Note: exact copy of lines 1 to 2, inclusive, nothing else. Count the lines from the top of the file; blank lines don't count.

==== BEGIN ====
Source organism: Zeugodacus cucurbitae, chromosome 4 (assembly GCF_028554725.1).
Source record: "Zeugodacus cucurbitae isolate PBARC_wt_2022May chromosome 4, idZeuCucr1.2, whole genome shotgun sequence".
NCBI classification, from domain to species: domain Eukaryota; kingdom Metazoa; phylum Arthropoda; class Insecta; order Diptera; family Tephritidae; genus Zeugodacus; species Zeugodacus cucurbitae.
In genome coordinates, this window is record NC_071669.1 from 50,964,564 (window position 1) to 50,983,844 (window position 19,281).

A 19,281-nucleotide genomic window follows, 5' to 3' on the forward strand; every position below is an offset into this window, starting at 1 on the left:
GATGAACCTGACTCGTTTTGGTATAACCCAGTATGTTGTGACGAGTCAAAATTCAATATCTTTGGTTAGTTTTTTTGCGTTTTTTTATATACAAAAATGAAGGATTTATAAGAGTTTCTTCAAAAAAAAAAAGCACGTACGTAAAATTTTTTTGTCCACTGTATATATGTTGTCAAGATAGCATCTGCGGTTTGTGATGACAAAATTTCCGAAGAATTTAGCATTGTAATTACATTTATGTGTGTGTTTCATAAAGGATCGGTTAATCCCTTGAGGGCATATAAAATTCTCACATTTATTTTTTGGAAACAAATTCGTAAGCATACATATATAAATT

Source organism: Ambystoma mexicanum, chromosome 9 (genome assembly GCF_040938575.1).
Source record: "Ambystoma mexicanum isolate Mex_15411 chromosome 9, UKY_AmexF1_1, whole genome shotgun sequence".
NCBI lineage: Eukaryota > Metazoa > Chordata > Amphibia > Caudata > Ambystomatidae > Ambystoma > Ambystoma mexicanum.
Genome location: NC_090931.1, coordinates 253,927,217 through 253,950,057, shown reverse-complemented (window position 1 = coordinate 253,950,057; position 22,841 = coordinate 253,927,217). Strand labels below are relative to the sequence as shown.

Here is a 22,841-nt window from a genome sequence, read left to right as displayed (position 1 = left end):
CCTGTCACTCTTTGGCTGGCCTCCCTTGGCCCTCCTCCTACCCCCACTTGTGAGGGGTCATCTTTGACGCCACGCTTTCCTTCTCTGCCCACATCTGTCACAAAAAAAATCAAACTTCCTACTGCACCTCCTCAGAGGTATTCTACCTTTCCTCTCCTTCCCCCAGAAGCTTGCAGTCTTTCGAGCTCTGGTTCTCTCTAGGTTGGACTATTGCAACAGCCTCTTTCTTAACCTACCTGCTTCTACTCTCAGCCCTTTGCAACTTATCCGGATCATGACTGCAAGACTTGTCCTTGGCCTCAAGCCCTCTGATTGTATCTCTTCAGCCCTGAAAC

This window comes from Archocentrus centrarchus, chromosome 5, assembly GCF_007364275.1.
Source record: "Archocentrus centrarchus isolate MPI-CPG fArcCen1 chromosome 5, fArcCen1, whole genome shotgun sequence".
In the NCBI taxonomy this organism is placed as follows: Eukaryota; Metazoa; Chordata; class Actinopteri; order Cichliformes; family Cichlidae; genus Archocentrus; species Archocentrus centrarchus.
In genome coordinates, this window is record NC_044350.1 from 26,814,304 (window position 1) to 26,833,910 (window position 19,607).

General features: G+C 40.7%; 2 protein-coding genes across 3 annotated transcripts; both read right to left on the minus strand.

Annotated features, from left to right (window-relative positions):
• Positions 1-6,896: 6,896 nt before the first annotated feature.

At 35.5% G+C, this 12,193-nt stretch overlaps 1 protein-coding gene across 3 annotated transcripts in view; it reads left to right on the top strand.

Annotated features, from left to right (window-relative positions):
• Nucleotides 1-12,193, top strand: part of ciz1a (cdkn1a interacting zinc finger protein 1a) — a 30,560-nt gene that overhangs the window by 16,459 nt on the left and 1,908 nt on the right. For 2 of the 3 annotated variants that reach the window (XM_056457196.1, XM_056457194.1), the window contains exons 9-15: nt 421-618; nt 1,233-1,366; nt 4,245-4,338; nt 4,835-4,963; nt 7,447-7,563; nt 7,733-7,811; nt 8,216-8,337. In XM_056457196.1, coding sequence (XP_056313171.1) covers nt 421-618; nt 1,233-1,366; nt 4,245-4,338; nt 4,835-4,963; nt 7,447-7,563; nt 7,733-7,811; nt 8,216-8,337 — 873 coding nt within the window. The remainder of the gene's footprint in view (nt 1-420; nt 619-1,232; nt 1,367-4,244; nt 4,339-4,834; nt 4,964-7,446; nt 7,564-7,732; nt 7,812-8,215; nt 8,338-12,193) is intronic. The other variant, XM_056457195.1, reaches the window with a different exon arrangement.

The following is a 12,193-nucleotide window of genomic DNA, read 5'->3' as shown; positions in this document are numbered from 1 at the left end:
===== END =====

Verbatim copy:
Source organism: Zeugodacus cucurbitae, chromosome 4 (assembly GCF_028554725.1).
Source record: "Zeugodacus cucurbitae isolate PBARC_wt_2022May chromosome 4, idZeuCucr1.2, whole genome shotgun sequence".